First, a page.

Picasso Self Portraits: 3rd Grade

coverI immediately told 3rd graders that this project was all about UNLEASHING their craziest selves! 3rd grade is an awesome age group for this cubist self-portrait project because they aren’t afraid to embrace the strange and unusual.  We started off by discussing one of my favorite Picasso quotes (below.)

quote-are-we-to-paint-what-s-on-the-face-what-s-inside-the-face-or-what-s-behind-it-pablo-picasso-145447Students seemed to understand that this particular project would be all about what is inside.  What colors and patterns make up who we are? Our goal was to bring the inside to the surface and depict our personalities through our portraits.

After learning all about Picasso’s childhood and cubist style, 3rd graders sketched out a basic oval-shape for their heads on paper. We drew necks and shoulders, filling our pages the best we could. Next, we drew a winding line down the middle of our faces, connecting our foreheads to our chins.

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Once these were outlined and complete, 3rd graders started tearing out strips of newspaper. They applied glue to 1/2 of their drawn faces and began attaching the bits of newspaper.

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Hey, look what McCord found! m

When students successfully finished covering half of their faces with newspaper bits, I demonstrated some color mixing techniques. I reminded students how to make shades (by mixing in a touch of black) and highlights/pastels (by mixing in a touch of white.) They know this by now, but I have found that reminding them each time before painting always helps. I distributed a plate of black+white+primary colors to each table and instructed students to paint the uncovered half of their faces.  As always, I encouraged them to blend and create their own unique colors!667 89

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11 As soon as the paint was dry, 3rd graders began cutting out their heads/shoulders. We had a little bit of fun with these.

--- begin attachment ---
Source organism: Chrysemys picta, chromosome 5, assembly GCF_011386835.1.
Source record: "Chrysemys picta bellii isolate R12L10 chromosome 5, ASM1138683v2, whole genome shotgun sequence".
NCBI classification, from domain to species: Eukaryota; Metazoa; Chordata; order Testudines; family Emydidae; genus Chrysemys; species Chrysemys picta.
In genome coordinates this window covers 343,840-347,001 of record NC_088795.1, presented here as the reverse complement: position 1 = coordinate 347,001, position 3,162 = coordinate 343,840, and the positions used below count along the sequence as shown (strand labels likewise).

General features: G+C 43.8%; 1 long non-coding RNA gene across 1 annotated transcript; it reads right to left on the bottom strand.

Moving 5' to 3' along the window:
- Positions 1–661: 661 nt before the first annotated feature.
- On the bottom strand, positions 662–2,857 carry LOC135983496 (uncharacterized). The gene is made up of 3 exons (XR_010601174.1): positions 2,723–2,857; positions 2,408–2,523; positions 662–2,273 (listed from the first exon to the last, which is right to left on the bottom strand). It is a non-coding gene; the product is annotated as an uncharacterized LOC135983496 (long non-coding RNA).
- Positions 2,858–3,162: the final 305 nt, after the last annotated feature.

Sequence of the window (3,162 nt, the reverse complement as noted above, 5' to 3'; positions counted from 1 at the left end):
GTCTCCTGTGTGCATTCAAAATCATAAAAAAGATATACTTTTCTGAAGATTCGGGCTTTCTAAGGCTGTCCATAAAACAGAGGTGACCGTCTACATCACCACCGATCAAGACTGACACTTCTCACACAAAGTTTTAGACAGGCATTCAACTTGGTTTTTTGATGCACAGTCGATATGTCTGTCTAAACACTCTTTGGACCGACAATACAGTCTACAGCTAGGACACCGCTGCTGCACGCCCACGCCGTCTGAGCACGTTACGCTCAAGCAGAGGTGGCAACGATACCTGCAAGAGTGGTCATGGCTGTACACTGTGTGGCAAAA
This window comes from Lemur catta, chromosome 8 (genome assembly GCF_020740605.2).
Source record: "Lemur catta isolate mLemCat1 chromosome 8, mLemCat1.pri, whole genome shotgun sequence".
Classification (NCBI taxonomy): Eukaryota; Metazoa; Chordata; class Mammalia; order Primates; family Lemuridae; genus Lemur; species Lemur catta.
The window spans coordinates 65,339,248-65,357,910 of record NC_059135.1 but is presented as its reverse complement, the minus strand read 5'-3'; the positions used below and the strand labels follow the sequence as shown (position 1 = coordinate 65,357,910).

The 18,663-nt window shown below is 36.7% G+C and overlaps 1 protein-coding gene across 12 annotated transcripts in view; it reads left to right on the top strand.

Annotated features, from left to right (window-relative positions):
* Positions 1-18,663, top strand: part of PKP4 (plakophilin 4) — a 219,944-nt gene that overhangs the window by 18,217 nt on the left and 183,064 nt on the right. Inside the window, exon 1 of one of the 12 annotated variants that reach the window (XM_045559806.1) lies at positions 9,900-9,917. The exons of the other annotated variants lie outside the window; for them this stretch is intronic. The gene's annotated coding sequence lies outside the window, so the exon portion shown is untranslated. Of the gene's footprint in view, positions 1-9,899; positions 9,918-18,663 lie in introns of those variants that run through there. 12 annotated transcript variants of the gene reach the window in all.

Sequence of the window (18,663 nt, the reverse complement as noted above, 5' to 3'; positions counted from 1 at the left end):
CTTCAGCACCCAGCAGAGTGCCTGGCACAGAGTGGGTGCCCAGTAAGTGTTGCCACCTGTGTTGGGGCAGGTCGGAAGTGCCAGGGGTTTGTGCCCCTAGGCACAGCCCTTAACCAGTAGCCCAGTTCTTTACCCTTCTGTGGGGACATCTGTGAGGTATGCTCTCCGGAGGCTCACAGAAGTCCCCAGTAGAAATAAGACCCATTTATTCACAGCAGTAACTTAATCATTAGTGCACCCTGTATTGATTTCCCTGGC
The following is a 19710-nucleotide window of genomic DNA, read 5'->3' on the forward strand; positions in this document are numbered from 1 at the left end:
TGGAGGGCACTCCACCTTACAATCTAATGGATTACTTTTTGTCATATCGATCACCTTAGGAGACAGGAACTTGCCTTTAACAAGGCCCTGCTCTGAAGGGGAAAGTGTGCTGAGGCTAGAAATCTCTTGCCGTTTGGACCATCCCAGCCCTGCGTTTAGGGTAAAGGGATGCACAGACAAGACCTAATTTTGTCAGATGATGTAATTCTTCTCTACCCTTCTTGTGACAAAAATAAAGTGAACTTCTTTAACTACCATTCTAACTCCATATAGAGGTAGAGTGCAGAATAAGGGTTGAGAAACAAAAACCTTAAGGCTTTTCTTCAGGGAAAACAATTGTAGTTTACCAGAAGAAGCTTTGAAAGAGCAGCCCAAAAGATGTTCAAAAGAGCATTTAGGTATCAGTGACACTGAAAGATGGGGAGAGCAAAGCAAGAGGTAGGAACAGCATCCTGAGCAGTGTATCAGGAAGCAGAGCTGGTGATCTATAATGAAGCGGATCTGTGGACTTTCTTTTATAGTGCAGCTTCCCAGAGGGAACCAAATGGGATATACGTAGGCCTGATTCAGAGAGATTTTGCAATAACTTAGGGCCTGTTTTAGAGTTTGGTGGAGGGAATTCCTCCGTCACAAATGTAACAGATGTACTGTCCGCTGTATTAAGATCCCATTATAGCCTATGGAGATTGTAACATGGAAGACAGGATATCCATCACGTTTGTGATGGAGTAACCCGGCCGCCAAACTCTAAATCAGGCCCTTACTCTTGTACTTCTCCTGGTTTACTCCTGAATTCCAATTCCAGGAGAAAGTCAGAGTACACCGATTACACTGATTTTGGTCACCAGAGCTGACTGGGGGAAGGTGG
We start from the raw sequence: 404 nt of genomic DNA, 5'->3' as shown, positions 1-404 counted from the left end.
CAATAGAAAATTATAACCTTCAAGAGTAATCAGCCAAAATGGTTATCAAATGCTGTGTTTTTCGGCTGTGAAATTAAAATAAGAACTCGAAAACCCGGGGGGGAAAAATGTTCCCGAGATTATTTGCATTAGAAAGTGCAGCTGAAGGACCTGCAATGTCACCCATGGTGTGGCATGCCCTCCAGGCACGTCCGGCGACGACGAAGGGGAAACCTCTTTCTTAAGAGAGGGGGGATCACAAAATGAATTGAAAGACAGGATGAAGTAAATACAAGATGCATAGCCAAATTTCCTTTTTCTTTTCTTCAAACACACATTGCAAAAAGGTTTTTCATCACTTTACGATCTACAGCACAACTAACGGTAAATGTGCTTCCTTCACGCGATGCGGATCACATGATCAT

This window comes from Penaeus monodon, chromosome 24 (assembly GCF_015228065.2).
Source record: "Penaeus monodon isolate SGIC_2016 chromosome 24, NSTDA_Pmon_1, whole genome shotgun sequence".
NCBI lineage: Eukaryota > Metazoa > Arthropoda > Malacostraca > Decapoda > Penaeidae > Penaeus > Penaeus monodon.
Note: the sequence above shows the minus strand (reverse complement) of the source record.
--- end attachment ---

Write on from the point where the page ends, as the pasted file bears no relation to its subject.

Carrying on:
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Next, I called each table to the front of the room to go “cardboard shopping.” Students picked through my stack of recycled cardboard and glued their self portrait to the new surface. e

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We began tearing at the cardboard in order to show the corrugated texture. This was pretty messy, but children seemed to enjoy it. Some opted to use scissors instead of fingers.f

gAfter we had our fill of cardboard destruction, students painted their backgrounds. Again, they mixed tints, tones, and shades to create their own colors. The ridged texture showed through under the paint, which looked pretty cool!222523

When all the paint was dry, students used oil pastels to draw Picasso-like facial features onto their self portraits. We referenced Picasso’s various portraits and took note of eyes blinking in different directions, curved noses, and crazy mouths.

PicMonkey Collage

Students began drawing on their own faces and hair, using Picasso’s cubist portraits as inspiration. I told them the stranger, the better. No one is supposed to look “pretty!”

asrtaStudents continued adding oil pastel details over the dried paint.

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Aren’t they awesome?six

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I think Picasso would be proud!

-Mrs. Heinlein

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